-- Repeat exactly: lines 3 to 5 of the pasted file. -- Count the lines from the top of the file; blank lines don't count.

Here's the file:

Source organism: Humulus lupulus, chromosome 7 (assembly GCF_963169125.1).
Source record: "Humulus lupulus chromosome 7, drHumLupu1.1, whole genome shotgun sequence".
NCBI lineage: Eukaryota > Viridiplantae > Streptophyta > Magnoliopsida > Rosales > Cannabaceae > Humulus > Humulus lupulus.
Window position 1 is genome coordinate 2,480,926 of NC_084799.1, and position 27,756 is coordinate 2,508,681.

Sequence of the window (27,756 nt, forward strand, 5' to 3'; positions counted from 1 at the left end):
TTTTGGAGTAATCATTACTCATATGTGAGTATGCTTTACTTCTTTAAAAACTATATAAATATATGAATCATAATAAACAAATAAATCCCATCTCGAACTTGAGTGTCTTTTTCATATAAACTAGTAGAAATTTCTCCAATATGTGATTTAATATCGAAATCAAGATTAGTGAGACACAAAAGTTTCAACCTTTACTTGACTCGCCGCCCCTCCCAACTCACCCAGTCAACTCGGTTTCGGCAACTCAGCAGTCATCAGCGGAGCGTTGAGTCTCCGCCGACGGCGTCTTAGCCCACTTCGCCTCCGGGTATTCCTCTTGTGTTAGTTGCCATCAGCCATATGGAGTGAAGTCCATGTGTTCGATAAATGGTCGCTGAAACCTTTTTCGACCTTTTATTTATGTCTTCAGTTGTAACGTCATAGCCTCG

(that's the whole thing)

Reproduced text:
NCBI lineage: Eukaryota > Viridiplantae > Streptophyta > Magnoliopsida > Rosales > Cannabaceae > Humulus > Humulus lupulus.
Window position 1 is genome coordinate 2,480,926 of NC_084799.1, and position 27,756 is coordinate 2,508,681.

Sequence of the window (27,756 nt, forward strand, 5' to 3'; positions counted from 1 at the left end):